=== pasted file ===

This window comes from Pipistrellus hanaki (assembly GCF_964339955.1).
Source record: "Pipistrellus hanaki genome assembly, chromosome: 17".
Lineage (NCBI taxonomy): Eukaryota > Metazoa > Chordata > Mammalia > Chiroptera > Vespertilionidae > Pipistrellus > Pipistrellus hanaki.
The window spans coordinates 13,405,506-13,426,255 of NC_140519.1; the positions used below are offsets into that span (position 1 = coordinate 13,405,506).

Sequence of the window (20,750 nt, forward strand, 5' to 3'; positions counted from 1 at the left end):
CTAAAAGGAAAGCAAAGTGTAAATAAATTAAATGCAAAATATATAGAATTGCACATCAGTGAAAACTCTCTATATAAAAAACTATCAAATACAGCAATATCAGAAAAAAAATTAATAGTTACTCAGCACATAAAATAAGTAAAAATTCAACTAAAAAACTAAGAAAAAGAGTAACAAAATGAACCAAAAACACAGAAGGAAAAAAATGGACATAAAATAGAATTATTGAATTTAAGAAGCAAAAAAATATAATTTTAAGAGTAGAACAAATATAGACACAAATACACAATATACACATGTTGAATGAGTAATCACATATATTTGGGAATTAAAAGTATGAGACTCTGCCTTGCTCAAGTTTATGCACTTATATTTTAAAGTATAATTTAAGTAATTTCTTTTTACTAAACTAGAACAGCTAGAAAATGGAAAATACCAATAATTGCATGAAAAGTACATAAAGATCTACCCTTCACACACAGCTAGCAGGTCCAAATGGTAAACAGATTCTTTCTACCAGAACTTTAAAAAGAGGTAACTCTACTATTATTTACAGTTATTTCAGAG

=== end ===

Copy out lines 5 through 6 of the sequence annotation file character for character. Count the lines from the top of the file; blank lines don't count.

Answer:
Sequence of the window (20,750 nt, forward strand, 5' to 3'; positions counted from 1 at the left end):
CTAAAAGGAAAGCAAAGTGTAAATAAATTAAATGCAAAATATATAGAATTGCACATCAGTGAAAACTCTCTATATAAAAAACTATCAAATACAGCAATATCAGAAAAAAAATTAATAGTTACTCAGCACATAAAATAAGTAAAAATTCAACTAAAAAACTAAGAAAAAGAGTAACAAAATGAACCAAAAACACAGAAGGAAAAAAATGGACATAAAATAGAATTATTGAATTTAAGAAGCAAAAAAATATAATTTTAAGAGTAGAACAAATATAGACACAAATACACAATATACACATGTTGAATGAGTAATCACATATATTTGGGAATTAAAAGTATGAGACTCTGCCTTGCTCAAGTTTATGCACTTATATTTTAAAGTATAATTTAAGTAATTTCTTTTTACTAAACTAGAACAGCTAGAAAATGGAAAATACCAATAATTGCATGAAAAGTACATAAAGATCTACCCTTCACACACAGCTAGCAGGTCCAAATGGTAAACAGATTCTTTCTACCAGAACTTTAAAAAGAGGTAACTCTACTATTATTTACAGTTATTTCAGAG